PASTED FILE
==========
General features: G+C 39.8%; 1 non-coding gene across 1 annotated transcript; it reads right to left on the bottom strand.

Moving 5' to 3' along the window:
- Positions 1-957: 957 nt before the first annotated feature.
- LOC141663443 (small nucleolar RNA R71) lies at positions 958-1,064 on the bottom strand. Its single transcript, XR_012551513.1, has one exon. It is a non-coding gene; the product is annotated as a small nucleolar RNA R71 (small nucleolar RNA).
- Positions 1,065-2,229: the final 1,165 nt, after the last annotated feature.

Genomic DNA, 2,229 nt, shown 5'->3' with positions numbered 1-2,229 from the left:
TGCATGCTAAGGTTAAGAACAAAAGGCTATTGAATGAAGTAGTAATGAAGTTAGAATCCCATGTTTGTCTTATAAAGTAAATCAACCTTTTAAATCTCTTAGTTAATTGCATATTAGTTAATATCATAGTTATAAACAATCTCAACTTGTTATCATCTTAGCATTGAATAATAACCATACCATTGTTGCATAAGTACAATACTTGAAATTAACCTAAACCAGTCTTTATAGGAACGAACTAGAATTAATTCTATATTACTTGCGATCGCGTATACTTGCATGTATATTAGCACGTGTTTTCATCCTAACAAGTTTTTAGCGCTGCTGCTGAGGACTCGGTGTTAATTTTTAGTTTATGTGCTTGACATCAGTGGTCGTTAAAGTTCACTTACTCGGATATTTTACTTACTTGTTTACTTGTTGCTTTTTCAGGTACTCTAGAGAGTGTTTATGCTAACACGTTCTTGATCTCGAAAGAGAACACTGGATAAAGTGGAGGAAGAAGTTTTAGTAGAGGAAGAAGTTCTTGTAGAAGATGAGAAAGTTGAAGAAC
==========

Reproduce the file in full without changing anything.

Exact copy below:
General features: G+C 39.8%; 1 non-coding gene across 1 annotated transcript; it reads right to left on the bottom strand.

Moving 5' to 3' along the window:
- Positions 1-957: 957 nt before the first annotated feature.
- LOC141663443 (small nucleolar RNA R71) lies at positions 958-1,064 on the bottom strand. Its single transcript, XR_012551513.1, has one exon. It is a non-coding gene; the product is annotated as a small nucleolar RNA R71 (small nucleolar RNA).
- Positions 1,065-2,229: the final 1,165 nt, after the last annotated feature.

Genomic DNA, 2,229 nt, shown 5'->3' with positions numbered 1-2,229 from the left:
TGCATGCTAAGGTTAAGAACAAAAGGCTATTGAATGAAGTAGTAATGAAGTTAGAATCCCATGTTTGTCTTATAAAGTAAATCAACCTTTTAAATCTCTTAGTTAATTGCATATTAGTTAATATCATAGTTATAAACAATCTCAACTTGTTATCATCTTAGCATTGAATAATAACCATACCATTGTTGCATAAGTACAATACTTGAAATTAACCTAAACCAGTCTTTATAGGAACGAACTAGAATTAATTCTATATTACTTGCGATCGCGTATACTTGCATGTATATTAGCACGTGTTTTCATCCTAACAAGTTTTTAGCGCTGCTGCTGAGGACTCGGTGTTAATTTTTAGTTTATGTGCTTGACATCAGTGGTCGTTAAAGTTCACTTACTCGGATATTTTACTTACTTGTTTACTTGTTGCTTTTTCAGGTACTCTAGAGAGTGTTTATGCTAACACGTTCTTGATCTCGAAAGAGAACACTGGATAAAGTGGAGGAAGAAGTTTTAGTAGAGGAAGAAGTTCTTGTAGAAGATGAGAAAGTTGAAGAAC